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Latest updates on air quality alerts, and when the smoke may reach Ontario and Quebec

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Wildfires have led Environment Canada to issue air quality advisories for parts of British Columbia, Alberta, Manitoba, Saskatchewan and the Northwest Territories, as forecasters warn the smoke could drift farther east.

"Wildfire smoke is causing very poor air quality and reduced visibility," Environment Canada said in a special air quality statement. "Wildfire smoke can be harmful to everyone's health even at low concentrations."

The air quality advisories currently cover northeastern B.C. around the town of Fort Nelson. In Alberta, the northern half of the province is under smoke-related advisories, including communities like Fort McMurray, High Prairie, High Level, Grande Prairie and Fort Chipewyan. Of the 86 air quality alerts in effect across Canada Tuesday afternoon, 65 are for Alberta, which is also covered by the most severe alerts currently in place.

Fort Vermilion, Alta., had the worst air quality in Canada Tuesday afternoon, Swiss air quality monitoring website IQAir reported, with an air quality index of 238 as of 4 p.m. MST.

Air index quality scores between 201 and 300 signal that the air has become "very unhealthy" to breathe, and everyone exposed to it risks experiencing health issues, according to IQAir.

The Alberta communities of Fort Smith and Manning weren't far behind, with air quality indexes of 199 and 175 respectively. Air with scores ranging from 151 to 200 is considered unhealthy for everyone, though sensitive groups including children, seniors, pregnant people, and those with cardiac and pulmonary diseases are susceptible to more severe health impacts.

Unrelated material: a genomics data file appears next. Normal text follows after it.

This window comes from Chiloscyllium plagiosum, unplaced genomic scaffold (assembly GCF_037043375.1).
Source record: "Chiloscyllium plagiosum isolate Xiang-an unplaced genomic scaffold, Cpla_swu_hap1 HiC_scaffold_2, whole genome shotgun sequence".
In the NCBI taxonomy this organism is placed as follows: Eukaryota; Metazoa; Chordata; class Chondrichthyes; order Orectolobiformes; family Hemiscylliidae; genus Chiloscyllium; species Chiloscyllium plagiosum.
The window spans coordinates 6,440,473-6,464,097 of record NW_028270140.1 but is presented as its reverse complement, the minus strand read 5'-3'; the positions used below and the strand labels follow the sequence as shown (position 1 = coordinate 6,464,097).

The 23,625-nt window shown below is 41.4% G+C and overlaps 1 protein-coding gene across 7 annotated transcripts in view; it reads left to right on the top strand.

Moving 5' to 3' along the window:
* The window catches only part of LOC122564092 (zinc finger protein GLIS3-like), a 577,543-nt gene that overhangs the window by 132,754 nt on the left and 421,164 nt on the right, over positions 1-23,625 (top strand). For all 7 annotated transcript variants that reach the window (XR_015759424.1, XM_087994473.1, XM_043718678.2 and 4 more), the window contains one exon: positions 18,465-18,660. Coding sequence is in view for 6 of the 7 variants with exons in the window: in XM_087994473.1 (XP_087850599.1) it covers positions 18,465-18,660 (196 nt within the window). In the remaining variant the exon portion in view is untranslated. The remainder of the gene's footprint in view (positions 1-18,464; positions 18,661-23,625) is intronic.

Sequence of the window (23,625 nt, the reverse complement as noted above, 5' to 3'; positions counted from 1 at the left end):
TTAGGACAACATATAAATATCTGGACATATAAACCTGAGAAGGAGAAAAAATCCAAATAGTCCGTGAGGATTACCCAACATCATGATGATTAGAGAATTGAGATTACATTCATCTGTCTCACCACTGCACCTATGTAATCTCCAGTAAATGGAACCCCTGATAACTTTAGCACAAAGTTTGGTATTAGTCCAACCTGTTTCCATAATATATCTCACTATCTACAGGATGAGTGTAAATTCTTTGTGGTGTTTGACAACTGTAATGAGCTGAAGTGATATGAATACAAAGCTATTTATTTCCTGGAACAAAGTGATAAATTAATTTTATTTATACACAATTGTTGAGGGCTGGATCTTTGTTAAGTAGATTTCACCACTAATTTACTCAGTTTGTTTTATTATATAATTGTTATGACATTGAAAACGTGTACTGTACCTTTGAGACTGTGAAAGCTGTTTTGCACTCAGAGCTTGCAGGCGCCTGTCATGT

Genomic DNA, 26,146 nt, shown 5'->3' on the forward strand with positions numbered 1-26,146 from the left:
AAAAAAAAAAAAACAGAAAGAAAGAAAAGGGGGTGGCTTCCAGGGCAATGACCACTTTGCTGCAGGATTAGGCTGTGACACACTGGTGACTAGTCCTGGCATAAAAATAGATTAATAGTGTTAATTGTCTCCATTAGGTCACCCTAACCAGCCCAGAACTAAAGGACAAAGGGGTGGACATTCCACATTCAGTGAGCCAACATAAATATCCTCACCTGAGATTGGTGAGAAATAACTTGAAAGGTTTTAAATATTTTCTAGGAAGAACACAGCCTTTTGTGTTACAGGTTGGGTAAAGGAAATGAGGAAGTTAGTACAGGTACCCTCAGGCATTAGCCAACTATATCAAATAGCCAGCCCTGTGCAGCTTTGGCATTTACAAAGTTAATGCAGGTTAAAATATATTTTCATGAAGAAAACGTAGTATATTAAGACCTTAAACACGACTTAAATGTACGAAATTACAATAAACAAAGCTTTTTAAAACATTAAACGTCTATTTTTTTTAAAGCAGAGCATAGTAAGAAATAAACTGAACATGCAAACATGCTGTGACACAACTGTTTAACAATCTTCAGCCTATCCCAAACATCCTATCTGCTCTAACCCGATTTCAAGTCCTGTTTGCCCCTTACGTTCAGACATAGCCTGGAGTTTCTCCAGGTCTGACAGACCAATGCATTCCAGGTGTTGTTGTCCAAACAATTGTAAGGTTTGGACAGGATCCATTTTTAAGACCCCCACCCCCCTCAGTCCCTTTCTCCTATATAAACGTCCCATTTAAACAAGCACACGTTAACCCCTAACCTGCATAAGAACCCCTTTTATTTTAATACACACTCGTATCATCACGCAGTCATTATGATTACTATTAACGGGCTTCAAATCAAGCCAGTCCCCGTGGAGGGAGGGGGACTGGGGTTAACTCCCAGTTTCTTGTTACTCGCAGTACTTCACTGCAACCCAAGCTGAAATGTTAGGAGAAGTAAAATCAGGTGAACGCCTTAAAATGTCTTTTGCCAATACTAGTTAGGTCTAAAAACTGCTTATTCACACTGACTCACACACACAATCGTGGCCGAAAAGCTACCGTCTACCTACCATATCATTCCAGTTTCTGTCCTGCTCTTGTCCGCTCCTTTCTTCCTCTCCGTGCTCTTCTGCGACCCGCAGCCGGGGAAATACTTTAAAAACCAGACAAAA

The advisories also cover central Saskatchewan, including communities like La Ronge and Cumberland House, and neighbouring Manitoba towns like Flin Flon and The Pas. In the Northwest Territories, areas south of Yellowknife are currently impacted, including the Hay River and Fort Providence regions.

This screengrab from CTV's Your Morning shows the expected smoke conditions on Tuesday, May 14, 2024.

"Take a break from the smoke at a location in your community where you can find clean, cool air," Environment Canada advised. "It is important to listen to your body and reduce or stop activities if you are experiencing symptoms."

According to CTV Your Morning's meteorologist Kelsey McEwen, smoky conditions will continue into Wednesday as wind gusts increase to between 50 and 60 km/h in northeastern B.C. and northwestern Alberta, sending smoke eastward.

Wildfire smoke is expected to continue spreading south in Manitoba and Saskatchewan to cities like Winnipeg and Saskatoon. Wildfire-related haze could also move east into Ontario and Quebec, affecting areas from Georgian Bay to Quebec City. Northern Manitoba and southern parts of Nunavut could also be smoky by Wednesday morning.

According to data published by the Canadian Interagency Forest Fire Centre (CIFFC) as of 7:12 p.m. ET, there are 133 active wildfires burning across the country, down from 138 reported earlier Tuesday. The CIFFC reports 41 are currently considered "out of control." Alberta has the most active fires, at 45, followed closely by B.C., at 44. Fires are also present in Northwest Territories, Saskatchewan, Manitoba, Ontario, Quebec and New Brunswick.

South of the border, smoke from fires burning in Canada was visible as far as South Dakota on Tuesday, and weather officials there have issued warnings for reduced air quality in several counties.

Meanwhile, satellite imagery posted to X by the Cooperative Institute for Research in the Atmosphere showed smoky conditions in parts of the northern United States on Monday and Tuesday.

Several states, including California, Oregon, Washington, Idaho, Montana, Wisconsin, Michigan, Illinois, Indiana, Ohio, Pennsylvania and New York, were reporting a moderate air quality index on Tuesday. 

The Oregon towns of Three Rivers and Sunriver reported the worst air quality in the United States on Tuesday afternoon, according to IQAir with air quality indexes of 178 and 165 respectively, as of about 3 p.m. PST.

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